Racial and Ethnic Variation in Pediatric Cardiac Extracorporeal Life Support Survival. (Carroll)

Chan T, et al. Racial and Ethnic Variation in Pediatric Cardiac Extracorporeal Life Support Survival. Crit Care Med. 2017 Apr; 45(4):670-678.

OBJECTIVES: Previous studies have suggested an association between nonwhite race and poor outcomes in small subsets of cardiac surgery patients who require extracorporeal life support. This study aims to examine the association of race/ethnicity with mortality in pediatric patients who receive extracorporeal life support for cardiac support.

DESIGN: Retrospective analysis of registry data.

SETTING: Prospectively collected multi-institutional registry data.

SUBJECTS: Data from all North American pediatric patients in the Extracorporeal Life Support International Registry who received extracorporeal life support for cardiac support between 1998 and 2012 were analyzed. Multivariate regression models were constructed to examine the association between race/ethnicity and hospital mortality, adjusting for demographics, diagnosis, pre-extracorporeal life support care, extracorporeal life support variables, and extracorporeal life support-related complications.


MEASUREMENTS AND MAIN RESULTS: Of 7,106 patients undergoing cardiac extracorporeal life support, the majority of patients were of white race (56.9%) with black race (16.7%), Hispanic ethnicity (15.8%), and Asian race (2.8%) comprising the other major race/ethnic groups. The mortality rate was 53.9% (n = 3,831). After adjusting for covariates, multivariate analysis identified black race (relative risk = 1.10; 95% CI, 1.04-1.16) and Hispanic ethnicity (relative risk = 1.08; 95% CI, 1.02-1.14) as independent risk factors for mortality.

CONCLUSIONS: Black race and Hispanic ethnicity are independently associated with mortality in children who require cardiac extracorporeal life support.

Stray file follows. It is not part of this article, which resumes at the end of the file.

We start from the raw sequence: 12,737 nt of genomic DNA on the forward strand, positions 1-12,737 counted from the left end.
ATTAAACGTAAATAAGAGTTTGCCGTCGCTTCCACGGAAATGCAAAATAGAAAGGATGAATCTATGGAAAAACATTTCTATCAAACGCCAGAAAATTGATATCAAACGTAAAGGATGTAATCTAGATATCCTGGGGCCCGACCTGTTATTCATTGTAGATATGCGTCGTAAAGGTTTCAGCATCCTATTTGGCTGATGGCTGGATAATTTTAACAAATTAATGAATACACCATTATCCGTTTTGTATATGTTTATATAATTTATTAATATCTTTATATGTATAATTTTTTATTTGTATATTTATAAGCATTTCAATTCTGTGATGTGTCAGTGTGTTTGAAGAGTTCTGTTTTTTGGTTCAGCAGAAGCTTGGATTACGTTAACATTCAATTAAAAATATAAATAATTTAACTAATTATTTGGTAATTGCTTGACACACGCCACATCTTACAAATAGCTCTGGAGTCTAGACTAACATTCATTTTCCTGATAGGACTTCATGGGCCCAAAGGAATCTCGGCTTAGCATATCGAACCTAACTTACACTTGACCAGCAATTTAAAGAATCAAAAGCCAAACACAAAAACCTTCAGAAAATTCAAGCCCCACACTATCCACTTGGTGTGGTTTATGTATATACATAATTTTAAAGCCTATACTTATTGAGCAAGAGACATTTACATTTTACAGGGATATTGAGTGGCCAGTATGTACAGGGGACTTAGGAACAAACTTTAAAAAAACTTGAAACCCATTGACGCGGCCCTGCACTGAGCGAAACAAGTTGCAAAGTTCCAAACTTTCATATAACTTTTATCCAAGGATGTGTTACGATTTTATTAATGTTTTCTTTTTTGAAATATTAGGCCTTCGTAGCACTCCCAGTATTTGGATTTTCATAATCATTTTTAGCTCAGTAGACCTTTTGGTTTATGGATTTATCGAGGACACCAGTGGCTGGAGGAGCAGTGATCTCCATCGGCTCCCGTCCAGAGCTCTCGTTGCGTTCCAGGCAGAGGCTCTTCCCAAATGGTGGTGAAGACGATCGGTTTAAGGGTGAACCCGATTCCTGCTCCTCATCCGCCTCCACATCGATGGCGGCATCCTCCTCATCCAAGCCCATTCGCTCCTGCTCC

Partial Neuromuscular Blockade during Partial Ventilatory Support in Sedated Patients with High Tidal Volumes. (Stulce)

Doorduin J, Nollet JL, Roesthuis LH, et al. Partial Neuromuscular Blockade during Partial Ventilatory Support in Sedated Patients with High Tidal Volumes. Am J Respir Crit Care Med. 2017 Apr 15;195(8):1033-1042.

RATIONALE: Controlled mechanical ventilation is used to deliver lung-protective ventilation in patients with acute respiratory distress syndrome. Despite recognized benefits, such as preserved diaphragm activity, partial support ventilation modes may be incompatible with lung-protective ventilation due to high Vt and high transpulmonary pressure. As an alternative to high-dose sedatives and controlled mechanical ventilation, pharmacologically induced neuromechanical uncoupling of the diaphragm should facilitate lung-protective ventilation under partial support modes.

OBJECTIVES: To investigate whether partial neuromuscular blockade can facilitate lung-protective ventilation while maintaining diaphragm activity under partial ventilatory support.

METHODS: In a proof-of-concept study, we enrolled 10 patients with lung injury and a Vt greater than 8 ml/kg under pressure support ventilation (PSV) and under sedation. After baseline measurements, rocuronium administration was titrated to a target Vt of 6 ml/kg during neurally adjusted ventilatory assist (NAVA). Thereafter, patients were ventilated in PSV and NAVA under continuous rocuronium infusion for 2 hours. Respiratory parameters, hemodynamic parameters, and blood gas values were measured.

MEASUREMENTS AND MAIN RESULTS: Rocuronium titration resulted in significant declines of Vt (mean ± SEM, 9.3 ± 0.6 to 5.6 ± 0.2 ml/kg; P < 0.0001), transpulmonary pressure (26.7 ± 2.5 to 10.7 ± 1.2 cm H2O; P < 0.0001), and diaphragm electrical activity (17.4 ± 2.3 to 4.5 ± 0.7 μV; P < 0.0001), and could be maintained under continuous rocuronium infusion. During titration, pH decreased (7.42 ± 0.02 to 7.35 ± 0.02; P < 0.0001), and mean arterial blood pressure increased (84 ± 6 to 99 ± 6 mm Hg; P = 0.0004), as did heart rate (83 ± 7 to 93 ± 8 beats/min; P = 0.0004).

CONCLUSIONS: Partial neuromuscular blockade facilitates lung-protective ventilation during partial ventilatory support, while maintaining diaphragm activity, in sedated patients with lung injury.